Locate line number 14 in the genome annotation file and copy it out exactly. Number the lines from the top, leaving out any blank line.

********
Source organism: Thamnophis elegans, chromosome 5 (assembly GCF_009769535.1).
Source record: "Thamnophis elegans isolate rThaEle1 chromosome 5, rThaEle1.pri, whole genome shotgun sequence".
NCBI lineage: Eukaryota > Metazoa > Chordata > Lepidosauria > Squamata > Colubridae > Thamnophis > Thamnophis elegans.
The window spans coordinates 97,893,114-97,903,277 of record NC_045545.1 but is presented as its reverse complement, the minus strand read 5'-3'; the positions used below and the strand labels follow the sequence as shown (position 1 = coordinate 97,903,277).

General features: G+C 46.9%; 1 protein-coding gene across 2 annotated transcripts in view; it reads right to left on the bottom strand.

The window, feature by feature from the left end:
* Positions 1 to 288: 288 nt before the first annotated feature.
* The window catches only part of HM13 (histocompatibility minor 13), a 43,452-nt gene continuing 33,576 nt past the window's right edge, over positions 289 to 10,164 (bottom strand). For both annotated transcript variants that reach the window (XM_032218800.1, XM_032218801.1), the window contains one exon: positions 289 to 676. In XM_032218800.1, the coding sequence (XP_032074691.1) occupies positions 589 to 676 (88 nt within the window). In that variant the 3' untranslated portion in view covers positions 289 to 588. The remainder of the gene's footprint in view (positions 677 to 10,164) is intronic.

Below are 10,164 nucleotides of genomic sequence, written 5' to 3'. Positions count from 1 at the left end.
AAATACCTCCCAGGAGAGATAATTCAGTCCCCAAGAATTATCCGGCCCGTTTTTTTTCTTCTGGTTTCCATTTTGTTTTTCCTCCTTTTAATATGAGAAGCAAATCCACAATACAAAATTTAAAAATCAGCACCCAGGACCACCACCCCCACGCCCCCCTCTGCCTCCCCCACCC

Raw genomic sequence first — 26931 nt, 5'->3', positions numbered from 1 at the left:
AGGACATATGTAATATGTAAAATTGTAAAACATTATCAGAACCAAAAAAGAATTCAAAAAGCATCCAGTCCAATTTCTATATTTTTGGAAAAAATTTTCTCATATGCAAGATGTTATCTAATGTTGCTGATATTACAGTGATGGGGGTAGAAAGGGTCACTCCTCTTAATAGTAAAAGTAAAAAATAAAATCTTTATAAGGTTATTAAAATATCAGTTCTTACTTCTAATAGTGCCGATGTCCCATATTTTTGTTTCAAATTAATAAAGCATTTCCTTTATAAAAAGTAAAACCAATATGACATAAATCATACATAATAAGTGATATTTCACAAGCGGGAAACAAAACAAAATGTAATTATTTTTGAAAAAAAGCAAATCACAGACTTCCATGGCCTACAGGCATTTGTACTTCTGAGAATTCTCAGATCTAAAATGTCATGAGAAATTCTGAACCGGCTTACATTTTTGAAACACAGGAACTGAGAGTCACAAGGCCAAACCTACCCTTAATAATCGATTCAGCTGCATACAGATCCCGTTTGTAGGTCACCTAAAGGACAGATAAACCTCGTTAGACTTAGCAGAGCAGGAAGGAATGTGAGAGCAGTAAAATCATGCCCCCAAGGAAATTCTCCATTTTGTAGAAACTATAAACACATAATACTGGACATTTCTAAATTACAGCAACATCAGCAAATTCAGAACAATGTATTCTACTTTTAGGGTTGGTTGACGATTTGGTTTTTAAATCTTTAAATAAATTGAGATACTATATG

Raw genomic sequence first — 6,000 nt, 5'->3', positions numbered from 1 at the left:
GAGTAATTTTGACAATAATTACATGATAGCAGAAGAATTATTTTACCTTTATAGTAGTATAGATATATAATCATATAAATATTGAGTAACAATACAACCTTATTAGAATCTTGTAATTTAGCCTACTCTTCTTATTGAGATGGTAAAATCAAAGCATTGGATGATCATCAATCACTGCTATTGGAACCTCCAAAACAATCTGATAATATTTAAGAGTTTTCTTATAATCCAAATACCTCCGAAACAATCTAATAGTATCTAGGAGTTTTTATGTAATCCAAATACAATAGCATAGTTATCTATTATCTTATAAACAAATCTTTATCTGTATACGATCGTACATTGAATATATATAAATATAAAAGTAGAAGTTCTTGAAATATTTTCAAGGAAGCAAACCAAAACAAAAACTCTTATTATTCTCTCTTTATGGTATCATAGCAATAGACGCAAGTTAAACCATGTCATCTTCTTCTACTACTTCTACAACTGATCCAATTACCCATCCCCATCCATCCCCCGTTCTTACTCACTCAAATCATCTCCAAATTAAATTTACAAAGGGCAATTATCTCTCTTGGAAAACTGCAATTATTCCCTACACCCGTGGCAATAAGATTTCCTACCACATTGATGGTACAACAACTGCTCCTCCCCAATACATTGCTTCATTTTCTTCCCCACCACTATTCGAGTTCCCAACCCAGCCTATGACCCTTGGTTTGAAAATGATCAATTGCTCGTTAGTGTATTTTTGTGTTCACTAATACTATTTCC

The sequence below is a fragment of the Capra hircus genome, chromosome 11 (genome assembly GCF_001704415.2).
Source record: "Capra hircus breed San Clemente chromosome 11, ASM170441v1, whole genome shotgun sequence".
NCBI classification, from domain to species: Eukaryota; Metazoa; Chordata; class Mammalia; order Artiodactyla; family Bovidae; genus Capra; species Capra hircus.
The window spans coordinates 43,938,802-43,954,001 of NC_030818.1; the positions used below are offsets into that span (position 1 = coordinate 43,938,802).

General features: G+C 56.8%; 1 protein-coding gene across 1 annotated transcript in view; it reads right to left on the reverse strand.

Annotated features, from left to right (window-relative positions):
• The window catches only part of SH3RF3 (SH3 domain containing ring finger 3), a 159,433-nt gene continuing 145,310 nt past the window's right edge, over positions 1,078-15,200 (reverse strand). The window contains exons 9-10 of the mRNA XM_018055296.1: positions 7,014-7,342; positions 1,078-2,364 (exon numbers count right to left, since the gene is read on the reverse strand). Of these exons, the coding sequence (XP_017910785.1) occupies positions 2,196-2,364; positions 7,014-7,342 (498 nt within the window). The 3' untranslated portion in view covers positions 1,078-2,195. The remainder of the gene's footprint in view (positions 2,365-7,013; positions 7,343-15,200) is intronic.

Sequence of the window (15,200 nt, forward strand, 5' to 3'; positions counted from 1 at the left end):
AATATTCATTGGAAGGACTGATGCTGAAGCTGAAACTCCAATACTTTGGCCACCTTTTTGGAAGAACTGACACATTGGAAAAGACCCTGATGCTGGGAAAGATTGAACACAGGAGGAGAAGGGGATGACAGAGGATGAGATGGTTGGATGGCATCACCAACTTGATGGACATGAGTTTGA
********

GAGTAATTTTGACAATAATTACATGATAGCAGAAGAATTATTTTACCTTTATAGTAGTATAGATATATAATCATATAAATATTGAGTAACAATACAACCTTATTAGAATCTTGTAATTTAGCCTACTCTTCTTATTGAGATGGTAAAATCAAAGCATTGGATGATCATCAATCACTGCTATTGGAACCTCCAAAACAATCTGATAATATTTAAGAGTTTTCTTATAATCCAAATACCTCCGAAACAATCTAATAGTATCTAGGAGTTTTTATGTAATCCAAATACAATAGCATAGTTATCTATTATCTTATAAACAAATCTTTATCTGTATACGATCGTACATTGAATATATATAAATATAAAAGTAGAAGTTCTTGAAATATTTTCAAGGAAGCAAACCAAAACAAAAACTCTTATTATTCTCTCTTTATGGTATCATAGCAATAGACGCAAGTTAAACCATGTCATCTTCTTCTACTACTTCTACAACTGATCCAATTACCCATCCCCATCCATCCCCCGTTCTTACTCACTCAAATCATCTCCAAATTAAATTTACAAAGGGCAATTATCTCTCTTGGAAAACTGCAATTATTCCCTACACCCGTGGCAATAAGATTTCCTACCACATTGATGGTACAACAACTGCTCCTCCCCAATACATTGCTTCATTTTCTTCCCCACCACTATTCGAGTTCCCAACCCAGCCTATGACCCTTGGTTTGAAAATGATCAATTGCTCGTTAGTGTATTTTTGTGTTCACTAATACTATTTCC